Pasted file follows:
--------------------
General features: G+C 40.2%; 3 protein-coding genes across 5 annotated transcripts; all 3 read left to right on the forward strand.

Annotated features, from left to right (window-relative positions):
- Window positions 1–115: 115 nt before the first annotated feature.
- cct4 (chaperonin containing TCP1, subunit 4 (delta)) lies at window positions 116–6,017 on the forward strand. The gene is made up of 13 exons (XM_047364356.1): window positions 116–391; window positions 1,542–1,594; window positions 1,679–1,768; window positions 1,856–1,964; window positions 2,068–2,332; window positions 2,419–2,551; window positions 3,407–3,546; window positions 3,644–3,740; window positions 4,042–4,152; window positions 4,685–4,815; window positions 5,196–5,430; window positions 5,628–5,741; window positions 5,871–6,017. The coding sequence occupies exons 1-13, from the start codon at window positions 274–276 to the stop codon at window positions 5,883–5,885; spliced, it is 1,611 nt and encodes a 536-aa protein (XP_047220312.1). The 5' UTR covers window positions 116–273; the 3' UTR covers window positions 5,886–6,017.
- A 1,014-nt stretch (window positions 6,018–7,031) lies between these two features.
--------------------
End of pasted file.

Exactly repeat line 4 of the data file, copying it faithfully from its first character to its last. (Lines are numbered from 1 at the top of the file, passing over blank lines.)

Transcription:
- cct4 (chaperonin containing TCP1, subunit 4 (delta)) lies at window positions 116–6,017 on the forward strand. The gene is made up of 13 exons (XM_047364356.1): window positions 116–391; window positions 1,542–1,594; window positions 1,679–1,768; window positions 1,856–1,964; window positions 2,068–2,332; window positions 2,419–2,551; window positions 3,407–3,546; window positions 3,644–3,740; window positions 4,042–4,152; window positions 4,685–4,815; window positions 5,196–5,430; window positions 5,628–5,741; window positions 5,871–6,017. The coding sequence occupies exons 1-13, from the start codon at window positions 274–276 to the stop codon at window positions 5,883–5,885; spliced, it is 1,611 nt and encodes a 536-aa protein (XP_047220312.1). The 5' UTR covers window positions 116–273; the 3' UTR covers window positions 5,886–6,017.